• PBR Drink & Draw

    Question What advice would you give someone starting out in this industry? 

    Colleges have some great programs now for web design and development, so I think that as the industry has grown students have become far better prepared for digital. When I did my graphic design degree I became interested in interactive design, and my tutors were mainly print-focused, so a lot of what I learned was from my own tinkering. But at the end of the day, the basic fundamentals of design will always be important, so my advice is to never forget that. You can learn as much about modern techniques and technology as humanly possible, but underneath it all you still need a strong concept.

    I’d also add for people looking for a job: try to inject some genuine personality into your portfolio site and resume. When you reach a senior level this matters less, because your work and experience take precedence, but when you’re trying to get your foot in the door you need to be remembered. And when you do land that first job, be available for anything. Go for beers with your team, and build good relationships. They’ll last you your whole career, and make the design world a smaller, friendlier place.

  • Black Lips

    Question Tell us a unique story or funny anecdote related to your work.

    My funniest work anecdotes probably aren't printable, but you know that thing I said about going for beers with your team? That's how a few of them start.

    Question What do you do when you’re not working?

    I'm very interested in photography and collect all sorts of cameras. I've met some really interesting people through taking pictures, and been to some incredible places. I love music. My dad was a professional musician and has some great stories about the 60s, like when his band opened for the Beatles in Stockholm. I have friends in the music industry too, and through these perks I've had some great opportunities to shoot artists backstage.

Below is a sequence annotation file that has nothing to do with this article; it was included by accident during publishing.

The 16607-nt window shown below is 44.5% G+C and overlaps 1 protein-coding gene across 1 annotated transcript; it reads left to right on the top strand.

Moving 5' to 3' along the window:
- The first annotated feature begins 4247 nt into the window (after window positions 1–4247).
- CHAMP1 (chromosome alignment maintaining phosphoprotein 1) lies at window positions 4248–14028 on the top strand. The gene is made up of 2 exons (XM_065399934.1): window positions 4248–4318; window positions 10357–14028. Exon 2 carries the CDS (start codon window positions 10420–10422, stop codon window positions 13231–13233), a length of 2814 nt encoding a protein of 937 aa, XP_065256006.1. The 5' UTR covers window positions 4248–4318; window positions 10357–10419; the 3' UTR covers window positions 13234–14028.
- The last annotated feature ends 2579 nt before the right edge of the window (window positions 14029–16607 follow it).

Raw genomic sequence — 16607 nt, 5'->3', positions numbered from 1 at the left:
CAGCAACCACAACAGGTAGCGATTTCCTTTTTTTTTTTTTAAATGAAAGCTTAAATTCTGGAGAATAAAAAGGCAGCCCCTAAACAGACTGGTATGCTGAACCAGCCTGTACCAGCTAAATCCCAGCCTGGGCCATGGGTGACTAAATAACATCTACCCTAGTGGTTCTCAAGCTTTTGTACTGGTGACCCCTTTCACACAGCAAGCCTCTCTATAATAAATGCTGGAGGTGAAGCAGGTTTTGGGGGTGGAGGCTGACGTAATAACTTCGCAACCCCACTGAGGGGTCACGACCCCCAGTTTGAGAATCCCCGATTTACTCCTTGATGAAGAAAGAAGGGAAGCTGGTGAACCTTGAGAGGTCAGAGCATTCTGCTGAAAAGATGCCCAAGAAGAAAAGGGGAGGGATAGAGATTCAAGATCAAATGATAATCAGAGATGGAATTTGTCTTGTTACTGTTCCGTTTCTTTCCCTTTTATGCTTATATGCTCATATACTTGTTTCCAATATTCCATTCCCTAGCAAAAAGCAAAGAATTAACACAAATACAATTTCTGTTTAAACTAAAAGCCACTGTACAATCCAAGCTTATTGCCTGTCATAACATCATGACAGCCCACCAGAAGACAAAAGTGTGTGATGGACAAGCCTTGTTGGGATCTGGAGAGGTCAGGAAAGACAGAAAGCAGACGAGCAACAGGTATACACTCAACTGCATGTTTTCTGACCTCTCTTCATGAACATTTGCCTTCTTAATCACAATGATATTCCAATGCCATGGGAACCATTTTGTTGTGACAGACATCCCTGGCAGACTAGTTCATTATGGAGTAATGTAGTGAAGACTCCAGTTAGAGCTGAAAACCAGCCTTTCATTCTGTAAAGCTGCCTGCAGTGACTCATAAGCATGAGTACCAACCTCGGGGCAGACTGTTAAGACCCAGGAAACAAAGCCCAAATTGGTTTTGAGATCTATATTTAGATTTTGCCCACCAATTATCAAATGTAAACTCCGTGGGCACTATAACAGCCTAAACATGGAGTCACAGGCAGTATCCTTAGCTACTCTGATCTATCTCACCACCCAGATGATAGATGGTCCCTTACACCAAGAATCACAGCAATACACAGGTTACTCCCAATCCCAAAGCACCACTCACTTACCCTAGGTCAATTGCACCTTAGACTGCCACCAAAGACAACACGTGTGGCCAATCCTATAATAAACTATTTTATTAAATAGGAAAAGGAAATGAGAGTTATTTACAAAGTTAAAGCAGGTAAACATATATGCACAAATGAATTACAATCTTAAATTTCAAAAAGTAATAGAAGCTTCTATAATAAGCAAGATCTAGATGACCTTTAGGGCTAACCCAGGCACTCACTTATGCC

Question How do you think the design process has changed over the decade or so you have been in the industry?

    This is something my team and I think about a lot, and something we proactively address to ensure we’re working in the smartest way possible. I've seen so many trends come and go over the past 12 years: immersive micro-sites, the birth of social media, the decline of Flash, the way people consume information via different devices, mobile and responsive design. The list goes on, and on, and on (and on).

    Today, design and technology are merging more closely with prototyping and development, often during the design phase. This used to happen with Flash, but with emerging web technologies there’s just far more opportunity for unique interfaces and animation with HTML and CSS. Also the integration of user testing is something clients insist on now, and this makes it a huge part of the iterative design process. But even with all this evolution, we’re all just trying to solve problems and tell stories, and that’ll never change, which is why I love my job.

    Landscape, y Tom Kershaw Saucony Kinvara 3